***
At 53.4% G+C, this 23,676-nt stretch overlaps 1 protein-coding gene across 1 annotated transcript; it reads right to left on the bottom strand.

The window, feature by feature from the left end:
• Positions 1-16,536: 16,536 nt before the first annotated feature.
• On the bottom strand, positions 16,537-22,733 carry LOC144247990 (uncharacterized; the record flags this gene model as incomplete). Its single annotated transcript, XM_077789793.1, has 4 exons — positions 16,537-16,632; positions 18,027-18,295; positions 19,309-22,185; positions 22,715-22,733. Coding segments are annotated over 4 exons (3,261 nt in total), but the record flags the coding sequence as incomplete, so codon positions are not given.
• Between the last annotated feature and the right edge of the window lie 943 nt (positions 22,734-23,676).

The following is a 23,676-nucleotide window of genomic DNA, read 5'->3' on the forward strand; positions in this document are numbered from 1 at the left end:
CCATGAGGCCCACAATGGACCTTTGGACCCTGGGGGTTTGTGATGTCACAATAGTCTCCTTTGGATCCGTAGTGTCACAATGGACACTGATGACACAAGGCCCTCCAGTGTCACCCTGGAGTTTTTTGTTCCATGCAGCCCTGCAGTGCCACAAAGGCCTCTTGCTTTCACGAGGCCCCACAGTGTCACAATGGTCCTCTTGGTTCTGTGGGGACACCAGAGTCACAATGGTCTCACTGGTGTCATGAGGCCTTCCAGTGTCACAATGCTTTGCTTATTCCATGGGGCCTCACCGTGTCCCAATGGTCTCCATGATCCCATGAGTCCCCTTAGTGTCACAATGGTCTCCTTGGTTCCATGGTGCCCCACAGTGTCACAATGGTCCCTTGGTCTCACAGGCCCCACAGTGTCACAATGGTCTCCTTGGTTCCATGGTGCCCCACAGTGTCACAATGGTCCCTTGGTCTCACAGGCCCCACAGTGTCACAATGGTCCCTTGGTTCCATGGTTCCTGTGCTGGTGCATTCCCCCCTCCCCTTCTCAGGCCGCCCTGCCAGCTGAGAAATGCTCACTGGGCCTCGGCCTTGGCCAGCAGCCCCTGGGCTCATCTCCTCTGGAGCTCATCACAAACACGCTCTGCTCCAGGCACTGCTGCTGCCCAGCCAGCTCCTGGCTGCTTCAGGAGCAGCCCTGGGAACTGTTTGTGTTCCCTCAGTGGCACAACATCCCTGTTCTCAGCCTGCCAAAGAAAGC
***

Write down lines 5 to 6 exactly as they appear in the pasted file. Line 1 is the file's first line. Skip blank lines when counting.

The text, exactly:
• Between the last annotated feature and the right edge of the window lie 943 nt (positions 22,734-23,676).

The following is a 23,676-nucleotide window of genomic DNA, read 5'->3' on the forward strand; positions in this document are numbered from 1 at the left end: